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10 Ways to Manage Conflicts of Interest on Your Broker-Owned Platform

Buy-side clients need to understand that when they trade on a broker-sponsored platform, they are paying for these systems, whether that payment comes in the form of commissions, licenses, or widened spread. Therefore, the most important thing the buy side should do is to think like a customer.

The last year's market deterioration made things difficult for brokers, who are seeing tighter spreads, fragmented flow, smaller trade sizes, and compressed commissions. Brokers now face the most difficult operating environment in recent memory, with decreased market liquidity, increased message traffic and lower order volumes from clients.

Brokers also find themselves in an adverse situation, having over-invested in a number of areas, including their trading infrastructure, their capability to generate algorithms and their ability to process trades. Most broker's capabilities vastly surpass the current needs of their clients.

From Bad To Worse
And just when you thought that things could not get any worse for brokers, they are now increasingly subject to regulation seeking to promote transparency. Brokers also have to deal with plan sponsors who need to justify more effectiveness in trade handling, and, more generally a buy side that wants to clear up the inherent conflict of interest of broker-sponsored platforms.

As broker-sponsored platforms face an uncertain future, sophisticated buy-side firms have to answer difficult questions about how they manage the associated risks of trading on these platforms ... and whether those risks are worth taking at all.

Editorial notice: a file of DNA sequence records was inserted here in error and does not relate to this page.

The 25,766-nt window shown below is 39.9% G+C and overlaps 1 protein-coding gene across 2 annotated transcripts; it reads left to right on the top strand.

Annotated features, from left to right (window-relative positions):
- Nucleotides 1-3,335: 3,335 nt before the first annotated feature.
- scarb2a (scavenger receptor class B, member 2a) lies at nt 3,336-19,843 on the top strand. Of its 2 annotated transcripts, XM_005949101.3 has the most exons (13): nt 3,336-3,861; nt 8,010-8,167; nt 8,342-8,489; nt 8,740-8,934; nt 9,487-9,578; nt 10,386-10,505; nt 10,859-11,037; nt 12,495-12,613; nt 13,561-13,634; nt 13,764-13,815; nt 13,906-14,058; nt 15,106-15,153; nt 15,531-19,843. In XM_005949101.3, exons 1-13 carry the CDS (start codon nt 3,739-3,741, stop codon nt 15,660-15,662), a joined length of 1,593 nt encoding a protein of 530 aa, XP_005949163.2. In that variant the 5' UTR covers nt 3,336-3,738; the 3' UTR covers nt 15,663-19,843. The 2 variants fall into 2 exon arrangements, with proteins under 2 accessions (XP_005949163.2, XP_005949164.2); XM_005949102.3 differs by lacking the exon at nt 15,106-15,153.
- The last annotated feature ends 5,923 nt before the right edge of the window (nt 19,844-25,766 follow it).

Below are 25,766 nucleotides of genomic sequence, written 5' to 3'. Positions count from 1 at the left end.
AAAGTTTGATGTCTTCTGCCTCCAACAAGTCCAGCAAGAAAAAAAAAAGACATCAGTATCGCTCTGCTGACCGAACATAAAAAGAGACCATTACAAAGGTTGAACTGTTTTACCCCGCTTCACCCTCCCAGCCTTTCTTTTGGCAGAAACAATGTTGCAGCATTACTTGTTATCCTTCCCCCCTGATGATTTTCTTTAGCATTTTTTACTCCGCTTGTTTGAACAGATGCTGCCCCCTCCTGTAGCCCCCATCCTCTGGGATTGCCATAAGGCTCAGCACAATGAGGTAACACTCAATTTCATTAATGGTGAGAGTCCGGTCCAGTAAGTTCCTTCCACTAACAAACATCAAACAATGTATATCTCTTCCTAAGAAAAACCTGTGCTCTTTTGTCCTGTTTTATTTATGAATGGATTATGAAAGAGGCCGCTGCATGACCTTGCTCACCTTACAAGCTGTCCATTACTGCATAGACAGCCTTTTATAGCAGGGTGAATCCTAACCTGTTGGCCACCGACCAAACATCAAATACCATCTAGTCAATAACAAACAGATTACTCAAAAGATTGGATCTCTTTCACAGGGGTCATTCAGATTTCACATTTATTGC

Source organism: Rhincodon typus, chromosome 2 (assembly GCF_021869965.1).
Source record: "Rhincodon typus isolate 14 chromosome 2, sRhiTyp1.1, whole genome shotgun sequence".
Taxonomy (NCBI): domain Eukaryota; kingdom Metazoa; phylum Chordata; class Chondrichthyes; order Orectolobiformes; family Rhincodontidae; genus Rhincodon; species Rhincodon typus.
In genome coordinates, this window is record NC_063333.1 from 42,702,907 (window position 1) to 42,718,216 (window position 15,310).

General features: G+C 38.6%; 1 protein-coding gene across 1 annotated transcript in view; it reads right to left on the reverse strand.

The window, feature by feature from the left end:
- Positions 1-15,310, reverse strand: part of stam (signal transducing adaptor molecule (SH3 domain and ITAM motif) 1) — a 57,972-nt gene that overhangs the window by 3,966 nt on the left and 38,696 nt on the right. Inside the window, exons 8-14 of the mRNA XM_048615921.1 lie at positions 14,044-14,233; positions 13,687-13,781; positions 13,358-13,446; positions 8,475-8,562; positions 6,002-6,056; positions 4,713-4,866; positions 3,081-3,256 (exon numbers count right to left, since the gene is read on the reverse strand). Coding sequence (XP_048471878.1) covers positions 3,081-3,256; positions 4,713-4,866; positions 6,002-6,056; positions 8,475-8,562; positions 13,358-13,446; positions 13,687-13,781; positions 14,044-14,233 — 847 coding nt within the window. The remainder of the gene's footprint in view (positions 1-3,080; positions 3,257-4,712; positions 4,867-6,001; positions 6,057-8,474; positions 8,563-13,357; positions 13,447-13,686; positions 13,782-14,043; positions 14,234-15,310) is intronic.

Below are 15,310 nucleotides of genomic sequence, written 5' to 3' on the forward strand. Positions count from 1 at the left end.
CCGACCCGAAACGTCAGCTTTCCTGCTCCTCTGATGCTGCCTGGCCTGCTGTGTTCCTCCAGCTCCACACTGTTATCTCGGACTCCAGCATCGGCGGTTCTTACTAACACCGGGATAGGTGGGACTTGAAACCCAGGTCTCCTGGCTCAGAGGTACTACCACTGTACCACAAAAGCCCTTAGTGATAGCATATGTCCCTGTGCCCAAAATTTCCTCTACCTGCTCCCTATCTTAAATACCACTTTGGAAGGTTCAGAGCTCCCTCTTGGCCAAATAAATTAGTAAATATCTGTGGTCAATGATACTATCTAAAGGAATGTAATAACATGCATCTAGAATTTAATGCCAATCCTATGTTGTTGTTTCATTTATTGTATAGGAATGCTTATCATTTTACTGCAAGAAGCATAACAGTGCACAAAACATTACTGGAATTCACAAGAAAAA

Although broker-sponsored platforms can be conceptually acceptable, investors need to protect themselves against the risks that these systems could potentially generate, such as significant market impact, limitation of transparency and higher, undisclosed, transaction costs.

Top 10 Buy Side Concerns
Here are the the top 10 issues every buy-side trader needs to be mindful of to ensure efficient and effective trading on their broker-sponsored platforms:

1. Control Information: In the financial markets, information IS money. To avoid leaking information (and money) every buy-side firm should maintain a clear policy on its data flow, especially in markets with tight liquidity, like corporate bonds or blocks. Using single-dealer platforms or even multi-dealer RFQ platforms in some cases could be similar to advertising positions to the entire market place. The buy side should assume that information is public as soon as it reaches a broker operated single- or multi-dealer platform and check that its business objectives are compatible with this disclosure. (For example, iceberg and registered orders could be read and used by pricing servers.)

2. Use Multiple Platforms: Do you want to show all your order flow to one broker by accessing only their execution management system (EMS)? This can be a risky strategy. If you need to access single-broker platforms, it is best to have a few of them, so you can avoid giving one counterparty too much control over your execution quality. To be sure, to make it worth executing on a single-dealer platform, the capability to tap internal crossing capabilities should be, at the minimum, flawless. Don't think that consortia platforms are better in that respect -- they just distribute the information to more people.

[For more on how the buy side is evaluating EMS systems, read: Market Structure Drives the Buy Side to Seek New OMS/EMS Systems].

Philippe Buhannic, CEO and co-founder of TradingScreen, is an industry pioneer. Buhannic has stayed on the forefront of global markets and financial technology for more than 30 years, in a career that has spanned executive management, technical, and marketing experience in ... View Full Bio
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algon3rd